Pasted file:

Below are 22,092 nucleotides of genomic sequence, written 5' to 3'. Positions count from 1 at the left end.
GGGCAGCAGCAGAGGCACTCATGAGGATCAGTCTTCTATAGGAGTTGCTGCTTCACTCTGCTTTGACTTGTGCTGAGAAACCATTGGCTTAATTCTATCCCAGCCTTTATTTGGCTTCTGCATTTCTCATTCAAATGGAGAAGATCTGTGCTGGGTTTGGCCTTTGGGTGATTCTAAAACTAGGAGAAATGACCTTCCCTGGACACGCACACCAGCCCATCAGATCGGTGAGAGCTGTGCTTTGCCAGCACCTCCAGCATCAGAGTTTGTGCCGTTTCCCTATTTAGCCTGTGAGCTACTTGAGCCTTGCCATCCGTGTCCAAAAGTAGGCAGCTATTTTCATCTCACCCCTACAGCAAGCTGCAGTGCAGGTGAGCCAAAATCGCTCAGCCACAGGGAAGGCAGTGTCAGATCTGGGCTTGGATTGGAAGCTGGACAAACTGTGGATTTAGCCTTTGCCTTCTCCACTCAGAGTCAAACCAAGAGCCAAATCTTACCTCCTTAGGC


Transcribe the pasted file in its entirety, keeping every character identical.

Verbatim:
Below are 22,092 nucleotides of genomic sequence, written 5' to 3'. Positions count from 1 at the left end.
GGGCAGCAGCAGAGGCACTCATGAGGATCAGTCTTCTATAGGAGTTGCTGCTTCACTCTGCTTTGACTTGTGCTGAGAAACCATTGGCTTAATTCTATCCCAGCCTTTATTTGGCTTCTGCATTTCTCATTCAAATGGAGAAGATCTGTGCTGGGTTTGGCCTTTGGGTGATTCTAAAACTAGGAGAAATGACCTTCCCTGGACACGCACACCAGCCCATCAGATCGGTGAGAGCTGTGCTTTGCCAGCACCTCCAGCATCAGAGTTTGTGCCGTTTCCCTATTTAGCCTGTGAGCTACTTGAGCCTTGCCATCCGTGTCCAAAAGTAGGCAGCTATTTTCATCTCACCCCTACAGCAAGCTGCAGTGCAGGTGAGCCAAAATCGCTCAGCCACAGGGAAGGCAGTGTCAGATCTGGGCTTGGATTGGAAGCTGGACAAACTGTGGATTTAGCCTTTGCCTTCTCCACTCAGAGTCAAACCAAGAGCCAAATCTTACCTCCTTAGGC